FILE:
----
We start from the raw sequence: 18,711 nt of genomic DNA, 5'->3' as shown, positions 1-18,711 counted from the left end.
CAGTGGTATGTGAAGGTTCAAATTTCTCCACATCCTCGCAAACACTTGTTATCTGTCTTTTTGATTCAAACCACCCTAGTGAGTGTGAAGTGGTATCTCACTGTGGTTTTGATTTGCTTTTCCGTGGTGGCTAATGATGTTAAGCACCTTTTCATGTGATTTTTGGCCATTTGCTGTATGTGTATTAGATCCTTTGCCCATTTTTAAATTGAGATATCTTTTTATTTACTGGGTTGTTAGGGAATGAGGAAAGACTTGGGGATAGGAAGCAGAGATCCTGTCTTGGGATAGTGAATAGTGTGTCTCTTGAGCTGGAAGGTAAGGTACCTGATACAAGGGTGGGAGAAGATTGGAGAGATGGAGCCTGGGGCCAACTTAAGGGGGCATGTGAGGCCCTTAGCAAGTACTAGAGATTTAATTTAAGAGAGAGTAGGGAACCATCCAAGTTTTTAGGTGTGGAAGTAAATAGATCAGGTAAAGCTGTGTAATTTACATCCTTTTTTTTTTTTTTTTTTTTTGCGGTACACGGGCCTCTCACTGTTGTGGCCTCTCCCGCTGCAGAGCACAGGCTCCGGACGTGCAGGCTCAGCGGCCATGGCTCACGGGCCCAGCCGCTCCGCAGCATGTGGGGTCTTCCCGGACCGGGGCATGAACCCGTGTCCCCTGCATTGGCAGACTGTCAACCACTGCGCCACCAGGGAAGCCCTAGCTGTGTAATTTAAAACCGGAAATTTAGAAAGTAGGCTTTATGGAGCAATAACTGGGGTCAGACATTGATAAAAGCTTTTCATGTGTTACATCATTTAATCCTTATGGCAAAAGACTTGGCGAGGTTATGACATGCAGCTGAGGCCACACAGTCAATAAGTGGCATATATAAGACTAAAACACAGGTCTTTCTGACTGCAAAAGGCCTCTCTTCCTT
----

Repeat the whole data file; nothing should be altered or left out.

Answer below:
We start from the raw sequence: 18,711 nt of genomic DNA, 5'->3' as shown, positions 1-18,711 counted from the left end.
CAGTGGTATGTGAAGGTTCAAATTTCTCCACATCCTCGCAAACACTTGTTATCTGTCTTTTTGATTCAAACCACCCTAGTGAGTGTGAAGTGGTATCTCACTGTGGTTTTGATTTGCTTTTCCGTGGTGGCTAATGATGTTAAGCACCTTTTCATGTGATTTTTGGCCATTTGCTGTATGTGTATTAGATCCTTTGCCCATTTTTAAATTGAGATATCTTTTTATTTACTGGGTTGTTAGGGAATGAGGAAAGACTTGGGGATAGGAAGCAGAGATCCTGTCTTGGGATAGTGAATAGTGTGTCTCTTGAGCTGGAAGGTAAGGTACCTGATACAAGGGTGGGAGAAGATTGGAGAGATGGAGCCTGGGGCCAACTTAAGGGGGCATGTGAGGCCCTTAGCAAGTACTAGAGATTTAATTTAAGAGAGAGTAGGGAACCATCCAAGTTTTTAGGTGTGGAAGTAAATAGATCAGGTAAAGCTGTGTAATTTACATCCTTTTTTTTTTTTTTTTTTTTTGCGGTACACGGGCCTCTCACTGTTGTGGCCTCTCCCGCTGCAGAGCACAGGCTCCGGACGTGCAGGCTCAGCGGCCATGGCTCACGGGCCCAGCCGCTCCGCAGCATGTGGGGTCTTCCCGGACCGGGGCATGAACCCGTGTCCCCTGCATTGGCAGACTGTCAACCACTGCGCCACCAGGGAAGCCCTAGCTGTGTAATTTAAAACCGGAAATTTAGAAAGTAGGCTTTATGGAGCAATAACTGGGGTCAGACATTGATAAAAGCTTTTCATGTGTTACATCATTTAATCCTTATGGCAAAAGACTTGGCGAGGTTATGACATGCAGCTGAGGCCACACAGTCAATAAGTGGCATATATAAGACTAAAACACAGGTCTTTCTGACTGCAAAAGGCCTCTCTTCCTT